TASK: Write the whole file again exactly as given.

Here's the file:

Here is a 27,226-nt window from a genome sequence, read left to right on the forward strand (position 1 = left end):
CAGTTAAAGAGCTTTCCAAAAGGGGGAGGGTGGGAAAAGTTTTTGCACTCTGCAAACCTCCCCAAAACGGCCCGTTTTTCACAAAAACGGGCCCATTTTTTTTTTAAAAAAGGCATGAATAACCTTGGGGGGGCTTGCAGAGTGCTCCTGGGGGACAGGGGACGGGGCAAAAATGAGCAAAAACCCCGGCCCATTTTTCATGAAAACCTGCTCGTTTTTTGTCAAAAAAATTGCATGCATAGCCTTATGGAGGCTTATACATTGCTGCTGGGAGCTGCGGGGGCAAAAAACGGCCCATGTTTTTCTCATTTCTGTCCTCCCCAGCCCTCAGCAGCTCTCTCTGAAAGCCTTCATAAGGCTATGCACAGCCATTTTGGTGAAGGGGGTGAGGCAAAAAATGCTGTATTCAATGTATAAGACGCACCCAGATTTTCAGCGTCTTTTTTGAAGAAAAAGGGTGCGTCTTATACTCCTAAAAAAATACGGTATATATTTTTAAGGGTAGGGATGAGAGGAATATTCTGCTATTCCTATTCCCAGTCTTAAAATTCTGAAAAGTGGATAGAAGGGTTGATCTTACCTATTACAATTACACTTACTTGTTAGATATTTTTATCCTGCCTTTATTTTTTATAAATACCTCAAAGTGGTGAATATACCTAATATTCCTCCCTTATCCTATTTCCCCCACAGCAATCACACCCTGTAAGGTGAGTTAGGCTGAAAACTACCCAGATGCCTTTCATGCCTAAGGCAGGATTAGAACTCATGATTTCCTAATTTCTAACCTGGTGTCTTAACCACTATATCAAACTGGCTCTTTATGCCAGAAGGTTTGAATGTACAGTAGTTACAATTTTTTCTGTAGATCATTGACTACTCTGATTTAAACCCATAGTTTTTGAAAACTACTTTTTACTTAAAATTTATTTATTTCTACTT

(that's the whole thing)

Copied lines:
Here is a 27,226-nt window from a genome sequence, read left to right on the forward strand (position 1 = left end):
CAGTTAAAGAGCTTTCCAAAAGGGGGAGGGTGGGAAAAGTTTTTGCACTCTGCAAACCTCCCCAAAACGGCCCGTTTTTCACAAAAACGGGCCCATTTTTTTTTTAAAAAAGGCATGAATAACCTTGGGGGGGCTTGCAGAGTGCTCCTGGGGGACAGGGGACGGGGCAAAAATGAGCAAAAACCCCGGCCCATTTTTCATGAAAACCTGCTCGTTTTTTGTCAAAAAAATTGCATGCATAGCCTTATGGAGGCTTATACATTGCTGCTGGGAGCTGCGGGGGCAAAAAACGGCCCATGTTTTTCTCATTTCTGTCCTCCCCAGCCCTCAGCAGCTCTCTCTGAAAGCCTTCATAAGGCTATGCACAGCCATTTTGGTGAAGGGGGTGAGGCAAAAAATGCTGTATTCAATGTATAAGACGCACCCAGATTTTCAGCGTCTTTTTTGAAGAAAAAGGGTGCGTCTTATACTCCTAAAAAAATACGGTATATATTTTTAAGGGTAGGGATGAGAGGAATATTCTGCTATTCCTATTCCCAGTCTTAAAATTCTGAAAAGTGGATAGAAGGGTTGATCTTACCTATTACAATTACACTTACTTGTTAGATATTTTTATCCTGCCTTTATTTTTTATAAATACCTCAAAGTGGTGAATATACCTAATATTCCTCCCTTATCCTATTTCCCCCACAGCAATCACACCCTGTAAGGTGAGTTAGGCTGAAAACTACCCAGATGCCTTTCATGCCTAAGGCAGGATTAGAACTCATGATTTCCTAATTTCTAACCTGGTGTCTTAACCACTATATCAAACTGGCTCTTTATGCCAGAAGGTTTGAATGTACAGTAGTTACAATTTTTTCTGTAGATCATTGACTACTCTGATTTAAACCCATAGTTTTTGAAAACTACTTTTTACTTAAAATTTATTTATTTCTACTT